As seen in FIGS. 1 through 6, the tone arm 10, at least at its free end, is formed as an inverted channel to form a cavity 12 comprising at top wall 14 and side walls 1515. The front of the channel is preferably closed by an integral front wall 16. A socket is provided near the free end of the tone arm and in the preferred embodiment, the socket is formed as an opening 17 in the top wall 14. Preferably a plastic bushing 18 is securely held within the opening so that for production purposes the size of the opening 19 in the bushing may be closely held to definite tolerances and also that the wall defining the opening will provide a suitable frictional surface.
In the preferred embodiment, the cartridge 11 is provided with a projection 20 which is cylindrical in form and may be integral with the cartridge case or may be separated and secured thereto. The projection is of a diameter so that it will fit into the bushing opening 19 with a friction fit. Preferably, the projection has a slight taper from its base to its free end. A taper of about 3 has been found suitable to permit easy entrance of the free end of the projection into the bushing opening 19 and suitable friction fit therein.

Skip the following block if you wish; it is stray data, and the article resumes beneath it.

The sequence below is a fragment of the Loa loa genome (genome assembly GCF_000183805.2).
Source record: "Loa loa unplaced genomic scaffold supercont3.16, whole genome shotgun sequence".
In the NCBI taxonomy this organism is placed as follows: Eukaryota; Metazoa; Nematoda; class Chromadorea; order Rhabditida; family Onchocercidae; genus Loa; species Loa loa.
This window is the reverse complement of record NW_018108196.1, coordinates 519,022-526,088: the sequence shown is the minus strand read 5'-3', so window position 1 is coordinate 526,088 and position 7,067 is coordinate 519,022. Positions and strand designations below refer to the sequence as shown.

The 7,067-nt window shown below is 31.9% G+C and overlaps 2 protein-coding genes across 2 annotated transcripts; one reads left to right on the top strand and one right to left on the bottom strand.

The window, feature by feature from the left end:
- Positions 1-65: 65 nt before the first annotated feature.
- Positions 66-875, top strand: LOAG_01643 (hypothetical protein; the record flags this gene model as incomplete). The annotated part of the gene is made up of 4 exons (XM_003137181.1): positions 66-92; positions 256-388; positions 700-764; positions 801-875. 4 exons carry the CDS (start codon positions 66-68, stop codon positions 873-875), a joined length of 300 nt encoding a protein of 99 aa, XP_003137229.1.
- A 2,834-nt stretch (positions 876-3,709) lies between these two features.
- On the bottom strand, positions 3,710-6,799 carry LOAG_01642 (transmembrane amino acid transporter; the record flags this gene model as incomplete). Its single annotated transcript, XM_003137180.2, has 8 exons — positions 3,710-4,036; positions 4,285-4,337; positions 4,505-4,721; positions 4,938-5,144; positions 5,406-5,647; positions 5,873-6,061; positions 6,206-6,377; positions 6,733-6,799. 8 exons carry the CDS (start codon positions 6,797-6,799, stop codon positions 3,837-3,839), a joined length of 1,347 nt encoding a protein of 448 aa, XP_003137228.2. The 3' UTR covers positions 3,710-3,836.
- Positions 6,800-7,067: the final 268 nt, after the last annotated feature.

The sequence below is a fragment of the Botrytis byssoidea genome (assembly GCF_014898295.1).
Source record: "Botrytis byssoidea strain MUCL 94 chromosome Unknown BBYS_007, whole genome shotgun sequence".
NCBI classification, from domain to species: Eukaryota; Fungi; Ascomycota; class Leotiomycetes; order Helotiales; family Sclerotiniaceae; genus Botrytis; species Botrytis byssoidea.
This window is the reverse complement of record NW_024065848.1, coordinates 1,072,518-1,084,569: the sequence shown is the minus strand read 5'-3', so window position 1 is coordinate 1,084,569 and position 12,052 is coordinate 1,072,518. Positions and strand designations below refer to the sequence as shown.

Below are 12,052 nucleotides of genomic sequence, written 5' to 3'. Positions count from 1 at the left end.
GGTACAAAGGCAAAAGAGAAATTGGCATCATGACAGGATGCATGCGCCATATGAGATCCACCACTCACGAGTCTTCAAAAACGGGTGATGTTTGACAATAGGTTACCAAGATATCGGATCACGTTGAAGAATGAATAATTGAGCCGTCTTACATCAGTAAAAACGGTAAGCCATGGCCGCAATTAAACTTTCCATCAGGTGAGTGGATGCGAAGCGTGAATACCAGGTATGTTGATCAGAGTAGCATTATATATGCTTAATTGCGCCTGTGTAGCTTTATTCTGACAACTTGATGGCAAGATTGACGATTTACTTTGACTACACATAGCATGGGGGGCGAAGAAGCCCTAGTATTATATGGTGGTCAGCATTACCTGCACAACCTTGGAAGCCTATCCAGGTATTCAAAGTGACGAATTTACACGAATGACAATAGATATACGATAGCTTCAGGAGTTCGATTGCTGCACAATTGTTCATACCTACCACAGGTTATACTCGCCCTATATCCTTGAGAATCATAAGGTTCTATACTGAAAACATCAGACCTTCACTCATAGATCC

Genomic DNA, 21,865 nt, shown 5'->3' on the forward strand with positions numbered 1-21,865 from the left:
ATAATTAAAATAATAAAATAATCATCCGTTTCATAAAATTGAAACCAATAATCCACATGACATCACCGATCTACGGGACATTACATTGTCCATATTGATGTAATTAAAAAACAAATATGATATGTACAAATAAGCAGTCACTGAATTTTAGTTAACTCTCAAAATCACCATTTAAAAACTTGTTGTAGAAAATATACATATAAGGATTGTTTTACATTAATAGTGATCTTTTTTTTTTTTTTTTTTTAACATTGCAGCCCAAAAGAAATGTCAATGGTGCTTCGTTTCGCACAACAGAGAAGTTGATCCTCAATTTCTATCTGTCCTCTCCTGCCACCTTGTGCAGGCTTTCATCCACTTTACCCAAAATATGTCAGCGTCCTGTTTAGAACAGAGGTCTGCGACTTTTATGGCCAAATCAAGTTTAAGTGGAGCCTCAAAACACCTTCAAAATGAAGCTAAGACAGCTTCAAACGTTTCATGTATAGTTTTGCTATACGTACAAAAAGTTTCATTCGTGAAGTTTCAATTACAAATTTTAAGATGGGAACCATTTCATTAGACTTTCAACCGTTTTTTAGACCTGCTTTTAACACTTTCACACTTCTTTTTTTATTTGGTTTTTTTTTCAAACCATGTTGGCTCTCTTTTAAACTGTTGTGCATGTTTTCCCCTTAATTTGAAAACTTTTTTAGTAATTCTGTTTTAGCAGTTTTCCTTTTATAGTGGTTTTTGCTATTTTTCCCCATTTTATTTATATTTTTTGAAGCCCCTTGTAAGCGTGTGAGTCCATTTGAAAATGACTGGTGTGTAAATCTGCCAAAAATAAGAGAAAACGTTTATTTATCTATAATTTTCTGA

The free end of the projection 20 extends beyond the upper wall 14 of the tone arm and may carry any suitable insignia. Disassembly of the cartridge from the tone arm is a simple matter and may be carried out by one hand of a person. As suggested in FIG. 2, a person may grasp the tone arm with the fingers of the hand underlying the tone arm and press the thumb against the extending part of the projection, and the cartridge will easily be dislodged from the tone arm.